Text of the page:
The Airing of Grievances: Test Automation Code

More grievances! Test code ought to be developed with the same high standards as product code, but often it is neglected. That bothers me so much, and it costs teams a significant amount of time and money through its bad consequences. I got a lot of problems with bad test automation code, and now you’re gonna hear about it!


Code duplication is code cancer. It is particularly rampant in test automation because test steps are often repetitive. That’s no excuse, however, to allow it. Use better programming practices, or face my code review rejections!

Hard-Coded Configuration Data

Automation should be able to run on any environment without hassle. Don’t hard-code URLs, usernames, passwords, and other config-specific values! Read them in as inputs or config files. Nothing is more frustrating than switching environments but – surprise! – not running with the correct values.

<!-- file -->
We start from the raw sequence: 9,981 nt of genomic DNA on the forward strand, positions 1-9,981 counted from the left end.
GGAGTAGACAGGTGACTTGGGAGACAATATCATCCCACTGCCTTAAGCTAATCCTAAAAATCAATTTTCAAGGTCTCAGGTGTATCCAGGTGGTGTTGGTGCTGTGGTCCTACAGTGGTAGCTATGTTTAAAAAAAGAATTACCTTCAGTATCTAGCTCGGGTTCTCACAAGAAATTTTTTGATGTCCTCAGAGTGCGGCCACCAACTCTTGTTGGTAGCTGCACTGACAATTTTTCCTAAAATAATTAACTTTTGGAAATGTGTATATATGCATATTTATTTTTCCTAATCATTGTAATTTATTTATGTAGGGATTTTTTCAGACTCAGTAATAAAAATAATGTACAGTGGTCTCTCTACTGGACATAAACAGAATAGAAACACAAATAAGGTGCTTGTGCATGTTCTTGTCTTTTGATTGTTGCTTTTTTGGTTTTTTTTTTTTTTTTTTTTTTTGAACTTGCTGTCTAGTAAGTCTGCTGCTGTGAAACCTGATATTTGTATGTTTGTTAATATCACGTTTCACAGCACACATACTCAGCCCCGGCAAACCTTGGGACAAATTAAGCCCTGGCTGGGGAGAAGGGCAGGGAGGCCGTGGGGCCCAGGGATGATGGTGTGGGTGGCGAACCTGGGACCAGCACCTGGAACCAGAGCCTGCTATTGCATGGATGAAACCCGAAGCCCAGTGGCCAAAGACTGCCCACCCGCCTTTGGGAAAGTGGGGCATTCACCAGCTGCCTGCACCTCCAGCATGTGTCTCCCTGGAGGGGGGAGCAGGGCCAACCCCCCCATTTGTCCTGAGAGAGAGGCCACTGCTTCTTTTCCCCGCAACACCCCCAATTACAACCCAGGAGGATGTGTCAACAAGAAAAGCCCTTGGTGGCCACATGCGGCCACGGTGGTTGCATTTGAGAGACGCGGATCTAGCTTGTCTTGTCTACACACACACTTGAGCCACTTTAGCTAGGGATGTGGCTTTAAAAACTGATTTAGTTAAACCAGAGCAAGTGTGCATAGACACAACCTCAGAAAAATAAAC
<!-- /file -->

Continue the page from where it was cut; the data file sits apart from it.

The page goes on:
Re-reading Inputs for Every Single Test

Config files and input values should not change during a test suite run. So, don’t repeatedly read them! That’s inefficient. Read them once, and hold them in memory in a centrally-accessible location.

Leaving Temporary Files or Settings

Clean up your mess! Don’t leave temporary files or settings after a test completes. Not doing proper cleanup can harm future tests. Files can also build up and eventually run the system out of storage space. It’s a Boy Scout principle: Leave No Trace!

Incorrect Test Results

Test results need integrity to be trusted. Watch out for false positives and false negatives. If there’s a problem during a test, handle it – don’t ignore it. Don’t skip assertion calls. Business decisions are made based on test results.